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How Jeremy Corbyn stitched up Labour’s Brexit vote, writes Robert Peston

Jeremy Corbyn has seen off Remain supporters in Labour - for now. Credit: PA

Labour's leadership may have failed in the "drive by shooting" of Tom Watson (using his colourful words) but they have totally stitched up NEC and conference Brexit votes - by making sure their supporters were largely in the room, and keeping out those pesky Remainers.

None of this should come as a surprise. But it was still awe-inspiring to watch in action.

The point is that for the past 24 hours, all the attention has been on which way the big unions would vote.

And when Unison turned against Corbyn's Brexit neutrality it looked as if the Remainers might just squeak a victory. But in the end the unions' position was irrelevant.

Because the conference votes were done by a show of hands. And guess what? There just weren't many Remainers on the conference floor.

I wonder how that happened?

It's a bit like how two crucial 8am NEC meetings were cancelled and requests for emailed submissions on the Brexit policy were made at around midnight on the prior evenings, making it almost impossible for Corbyn's critics to get their act together.

The Brexit position of the trade unions was always a red herring, what magicians call misdirection. What mattered was who was in the hall.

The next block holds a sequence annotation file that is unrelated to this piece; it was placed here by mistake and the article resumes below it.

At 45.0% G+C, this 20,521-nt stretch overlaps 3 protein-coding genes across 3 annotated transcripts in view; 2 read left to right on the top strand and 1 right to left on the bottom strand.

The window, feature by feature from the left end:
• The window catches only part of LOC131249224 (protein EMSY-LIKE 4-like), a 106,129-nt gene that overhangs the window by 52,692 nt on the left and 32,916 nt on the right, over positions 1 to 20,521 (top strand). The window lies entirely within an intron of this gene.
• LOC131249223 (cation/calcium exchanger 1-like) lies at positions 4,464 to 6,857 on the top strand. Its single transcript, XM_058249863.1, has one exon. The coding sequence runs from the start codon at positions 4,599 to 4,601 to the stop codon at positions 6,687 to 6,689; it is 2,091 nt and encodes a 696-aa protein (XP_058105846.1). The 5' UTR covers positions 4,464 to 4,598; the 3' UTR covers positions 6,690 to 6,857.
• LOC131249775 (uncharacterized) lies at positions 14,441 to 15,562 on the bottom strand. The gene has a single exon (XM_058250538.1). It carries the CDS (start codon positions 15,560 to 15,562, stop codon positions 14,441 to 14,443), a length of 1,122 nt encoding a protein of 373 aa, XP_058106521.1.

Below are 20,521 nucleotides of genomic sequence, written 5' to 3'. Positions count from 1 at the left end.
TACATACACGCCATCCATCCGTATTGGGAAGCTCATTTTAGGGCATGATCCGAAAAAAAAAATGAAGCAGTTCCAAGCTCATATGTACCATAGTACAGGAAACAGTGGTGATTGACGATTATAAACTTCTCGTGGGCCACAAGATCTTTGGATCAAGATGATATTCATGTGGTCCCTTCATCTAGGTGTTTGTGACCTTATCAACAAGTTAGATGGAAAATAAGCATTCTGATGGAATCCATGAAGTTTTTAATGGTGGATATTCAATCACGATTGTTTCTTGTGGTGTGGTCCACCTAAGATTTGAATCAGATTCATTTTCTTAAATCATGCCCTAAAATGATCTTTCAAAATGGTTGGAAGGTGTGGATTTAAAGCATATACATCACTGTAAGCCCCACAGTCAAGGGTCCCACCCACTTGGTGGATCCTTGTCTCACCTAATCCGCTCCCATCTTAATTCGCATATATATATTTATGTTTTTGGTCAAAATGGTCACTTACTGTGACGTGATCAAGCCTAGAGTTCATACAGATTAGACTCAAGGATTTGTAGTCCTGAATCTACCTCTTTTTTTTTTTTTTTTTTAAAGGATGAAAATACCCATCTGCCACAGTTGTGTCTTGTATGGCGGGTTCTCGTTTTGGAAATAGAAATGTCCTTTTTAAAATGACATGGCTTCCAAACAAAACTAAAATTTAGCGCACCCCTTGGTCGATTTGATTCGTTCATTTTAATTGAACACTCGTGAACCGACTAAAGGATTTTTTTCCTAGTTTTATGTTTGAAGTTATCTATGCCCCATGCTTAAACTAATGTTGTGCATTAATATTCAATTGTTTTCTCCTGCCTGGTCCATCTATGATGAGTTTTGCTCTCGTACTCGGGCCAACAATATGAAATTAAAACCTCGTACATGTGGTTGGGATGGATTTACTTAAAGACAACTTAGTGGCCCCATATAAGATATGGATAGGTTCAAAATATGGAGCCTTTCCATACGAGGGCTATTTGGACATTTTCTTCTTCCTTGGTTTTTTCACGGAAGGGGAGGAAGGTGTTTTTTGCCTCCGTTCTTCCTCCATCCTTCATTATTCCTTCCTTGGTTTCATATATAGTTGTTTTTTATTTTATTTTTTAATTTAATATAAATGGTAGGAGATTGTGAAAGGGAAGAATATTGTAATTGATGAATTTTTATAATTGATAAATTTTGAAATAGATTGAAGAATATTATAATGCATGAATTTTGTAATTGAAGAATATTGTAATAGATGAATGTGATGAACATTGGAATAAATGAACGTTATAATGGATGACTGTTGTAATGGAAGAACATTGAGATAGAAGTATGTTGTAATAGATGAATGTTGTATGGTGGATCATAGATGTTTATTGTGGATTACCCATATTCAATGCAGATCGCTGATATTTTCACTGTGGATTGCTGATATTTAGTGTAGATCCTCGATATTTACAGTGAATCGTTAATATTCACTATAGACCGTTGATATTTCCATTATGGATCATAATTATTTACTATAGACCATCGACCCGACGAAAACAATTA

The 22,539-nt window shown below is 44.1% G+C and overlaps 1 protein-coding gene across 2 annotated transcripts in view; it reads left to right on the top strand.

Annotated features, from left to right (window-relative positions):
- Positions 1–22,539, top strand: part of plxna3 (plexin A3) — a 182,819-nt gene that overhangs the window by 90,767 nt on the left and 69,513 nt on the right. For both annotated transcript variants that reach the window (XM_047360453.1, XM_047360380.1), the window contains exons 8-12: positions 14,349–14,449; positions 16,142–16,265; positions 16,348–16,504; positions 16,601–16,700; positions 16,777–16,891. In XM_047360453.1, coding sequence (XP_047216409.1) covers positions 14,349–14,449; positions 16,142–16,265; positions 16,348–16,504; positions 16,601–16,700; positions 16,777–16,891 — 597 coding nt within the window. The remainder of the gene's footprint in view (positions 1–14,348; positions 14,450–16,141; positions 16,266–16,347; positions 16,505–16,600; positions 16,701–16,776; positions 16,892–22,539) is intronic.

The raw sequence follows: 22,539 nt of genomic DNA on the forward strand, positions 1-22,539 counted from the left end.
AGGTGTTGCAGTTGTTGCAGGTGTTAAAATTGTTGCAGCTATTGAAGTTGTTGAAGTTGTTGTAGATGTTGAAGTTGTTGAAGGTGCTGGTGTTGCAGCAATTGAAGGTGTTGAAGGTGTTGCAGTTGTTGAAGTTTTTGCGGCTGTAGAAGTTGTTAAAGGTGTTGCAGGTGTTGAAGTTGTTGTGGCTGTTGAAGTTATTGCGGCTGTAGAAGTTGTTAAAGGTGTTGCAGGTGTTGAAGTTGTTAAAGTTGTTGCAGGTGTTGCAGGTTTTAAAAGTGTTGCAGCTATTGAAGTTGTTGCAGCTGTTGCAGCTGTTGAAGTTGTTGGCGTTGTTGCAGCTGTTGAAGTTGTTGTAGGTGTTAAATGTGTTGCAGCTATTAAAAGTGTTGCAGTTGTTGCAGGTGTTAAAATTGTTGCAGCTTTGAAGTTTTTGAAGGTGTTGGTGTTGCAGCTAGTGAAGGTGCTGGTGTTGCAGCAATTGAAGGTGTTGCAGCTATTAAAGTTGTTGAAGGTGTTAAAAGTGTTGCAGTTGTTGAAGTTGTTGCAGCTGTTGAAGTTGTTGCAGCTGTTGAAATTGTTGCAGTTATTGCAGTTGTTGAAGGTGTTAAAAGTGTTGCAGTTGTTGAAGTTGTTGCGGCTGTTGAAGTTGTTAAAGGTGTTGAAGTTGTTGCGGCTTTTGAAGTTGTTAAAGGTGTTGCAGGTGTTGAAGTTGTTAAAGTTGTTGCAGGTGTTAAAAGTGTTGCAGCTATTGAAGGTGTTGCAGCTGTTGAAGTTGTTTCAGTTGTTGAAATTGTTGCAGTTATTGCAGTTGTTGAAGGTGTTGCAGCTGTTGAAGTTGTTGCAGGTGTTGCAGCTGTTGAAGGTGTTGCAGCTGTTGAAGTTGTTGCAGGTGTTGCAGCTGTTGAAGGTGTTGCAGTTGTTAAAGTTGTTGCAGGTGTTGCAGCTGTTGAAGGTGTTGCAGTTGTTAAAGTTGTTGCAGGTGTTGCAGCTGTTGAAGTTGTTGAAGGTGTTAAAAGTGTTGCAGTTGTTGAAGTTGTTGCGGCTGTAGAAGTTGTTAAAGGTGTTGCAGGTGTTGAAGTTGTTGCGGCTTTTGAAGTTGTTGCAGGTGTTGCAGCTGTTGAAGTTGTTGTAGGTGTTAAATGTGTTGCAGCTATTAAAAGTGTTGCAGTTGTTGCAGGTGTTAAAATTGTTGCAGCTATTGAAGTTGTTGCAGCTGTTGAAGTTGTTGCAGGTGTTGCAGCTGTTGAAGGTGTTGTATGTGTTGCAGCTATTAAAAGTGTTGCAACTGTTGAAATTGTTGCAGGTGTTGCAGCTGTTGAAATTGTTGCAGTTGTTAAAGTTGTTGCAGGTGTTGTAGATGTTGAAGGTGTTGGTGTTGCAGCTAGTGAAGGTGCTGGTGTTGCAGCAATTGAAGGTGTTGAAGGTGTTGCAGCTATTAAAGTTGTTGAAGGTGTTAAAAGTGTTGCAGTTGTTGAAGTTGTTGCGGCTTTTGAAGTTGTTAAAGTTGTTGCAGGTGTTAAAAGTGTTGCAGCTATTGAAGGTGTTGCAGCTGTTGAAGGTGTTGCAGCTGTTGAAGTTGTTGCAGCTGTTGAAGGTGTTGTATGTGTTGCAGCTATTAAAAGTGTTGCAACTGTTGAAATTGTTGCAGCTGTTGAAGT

And that was sorted weeks ago though the choice of delegates.

For spectators like me - who spent 15 years observing the tactics of China's leaders - all this is quite familiar.

For passionate Labour Remainers, it's infuriating.

  • Update 20.05:

Just to explain in more detail the preceding points, a senior member of the shadow cabinet told me days ago that constituency Labour Party delegate selection had been organised to favour Corbyn loyalists.

About half those present were trade union delegates, who were thought to narrowly favour Corbyn’s Brexit ambivalence.

And immediately before the vote a delegate made a point of order from the platform alleging there were many in the conference room not entitled to vote - which was a suggestion she thought the vote was not being conducted in a robustly fair way.

Also there were lots of shouts at the end for a card vote, to verify the result via a formal counting process - which showed not everyone present thought the results accurately captured the view of Labour members.

All that said, Jeremy Corbyn won handsomely, which his allies told me he would over the preceding hours.

You can admire or criticise the professionalism of the operation to secure the win.

And of course I regret and apologise for my comparison with China which I thought was a joke but has caused unnecessary offence.